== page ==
Today’s photo is of a statue known as “The Lion of Atlanta.” It was erected in 1894 by the Atlanta Ladies Memorial Association (ALMA) to honor the unknown Confederate dead. The figure is patterned after the Lion of Lucerne in Switzerland. The lion is pictures because it represents courage, but this lion is mortally wounded by a broken spear, while clutching the Confederate battle flag. The statue was unveiled on Confederate Memorial Day.
I hold no truck with slavery – never have approved of it and I hate it with a passion. I firmly and strongly believe in the dignity and right of every human being to be treated fairly and with honor. So in spite of all the conflict about the Confederate flag in the press recently, I still honor those men who fought and died with courage. They paid the greatest price that any human being can be asked to pay. And the fallen Confederates, as much as the fallen Union troops, deserve our respect – even over 150 years after they lay down in the dust and died. Most of them fought, on both sides, simply because their “country” asked them to do so. And that takes courage.
ON THIS DAY IN HISTORY: in 1930, construction started on the Hoover Dam. Over the next five years, a total of 21,000 men would work ceaselessly to produce what would be the largest dam of its time, as well as one of the largest man-made structures in the world.
Although it took only five years to build, it was nearly 30 years in the making. Arthur Powell Davis, an engineer from the Bureau of Reclamation, originally had his vision for the Hoover Dam back in 1902, and his engineering report on the topic became the guiding document when plans were finally made to begin the dam in 1922.
Herbert Hoover, the 31st president of the United States and a conservationist, played a crucial role in making Davis’ vision a reality. As secretary of commerce in 1921, Hoover devoted himself to the erection of a high dam in Boulder Canyon, Colorado. The dam would provide essential flood control, which would prevent damage to downstream farming communities that suffered each year when snow from the Rocky Mountains melted and joined the Colorado River. Further, the dam would allow the expansion of irrigated farming in the desert, and would provide a dependable supply of water for Los Angeles and other southern California communities.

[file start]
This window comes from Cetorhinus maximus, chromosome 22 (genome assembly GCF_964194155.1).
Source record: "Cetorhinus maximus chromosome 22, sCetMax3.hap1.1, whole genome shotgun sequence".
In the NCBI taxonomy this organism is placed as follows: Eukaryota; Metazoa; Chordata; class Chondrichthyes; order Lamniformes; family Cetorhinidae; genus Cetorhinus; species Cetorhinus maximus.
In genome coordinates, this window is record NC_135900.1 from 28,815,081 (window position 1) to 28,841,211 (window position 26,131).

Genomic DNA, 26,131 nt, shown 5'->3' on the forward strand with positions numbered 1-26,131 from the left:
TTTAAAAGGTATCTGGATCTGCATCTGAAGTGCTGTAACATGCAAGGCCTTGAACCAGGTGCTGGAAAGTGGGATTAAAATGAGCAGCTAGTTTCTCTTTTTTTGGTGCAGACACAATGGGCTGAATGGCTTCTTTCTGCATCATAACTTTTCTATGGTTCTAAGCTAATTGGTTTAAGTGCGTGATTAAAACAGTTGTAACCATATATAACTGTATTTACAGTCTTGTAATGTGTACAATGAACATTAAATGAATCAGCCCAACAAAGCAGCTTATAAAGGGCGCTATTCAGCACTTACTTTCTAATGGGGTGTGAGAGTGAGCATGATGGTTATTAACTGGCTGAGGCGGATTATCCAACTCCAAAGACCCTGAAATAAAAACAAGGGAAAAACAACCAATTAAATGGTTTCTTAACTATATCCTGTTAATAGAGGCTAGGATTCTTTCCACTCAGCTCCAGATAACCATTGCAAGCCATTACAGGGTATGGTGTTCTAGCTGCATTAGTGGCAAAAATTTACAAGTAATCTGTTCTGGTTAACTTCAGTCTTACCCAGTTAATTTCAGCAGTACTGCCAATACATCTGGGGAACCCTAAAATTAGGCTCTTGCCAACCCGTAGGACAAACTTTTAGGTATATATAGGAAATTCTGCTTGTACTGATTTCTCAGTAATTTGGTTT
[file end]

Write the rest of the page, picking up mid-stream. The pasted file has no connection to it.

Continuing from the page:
Even with Hoover’s exuberant backing and regional consensus to build the dam, Congressional approval and state cooperation were slow in coming. For years, water rights had been a source of contention among the western states that had claims on the Colorado River. To address this issue, Hoover negotiated the Colorado River Compact, which broke the river basin into two regions with the water divided between them. Hoover then had to re-introduce the bill to build the dam several times over the next few years before the House and Senate finally approved the bill in 1928.
In 1929, Hoover, now president, signed the Colorado River Compact into law, claiming it was “the most extensive action ever taken by a group of states under the provisions of the Constitution permitting compacts between states.”
Once preparations were made, the Hoover Dam’s construction sprinted forward: The contractors finished their work two years ahead of schedule and millions of dollars under budget. Today, the Hoover Dam is the second highest dam in the country and the 18th highest in the world. It generates enough energy each year to serve over a million people, and stands, in Hoover Dam artist Oskar Hansen’s words, as “a monument to collective genius exerting itself in community efforts around a common need or ideal.”
TRIVIA FOR TODAY: Moonquakes, which originate several miles below the moon’s surface, may be a result of Earth’s gravitational pull. Engineers say these quakes could become a factor if lunar bases are ever built on the moon.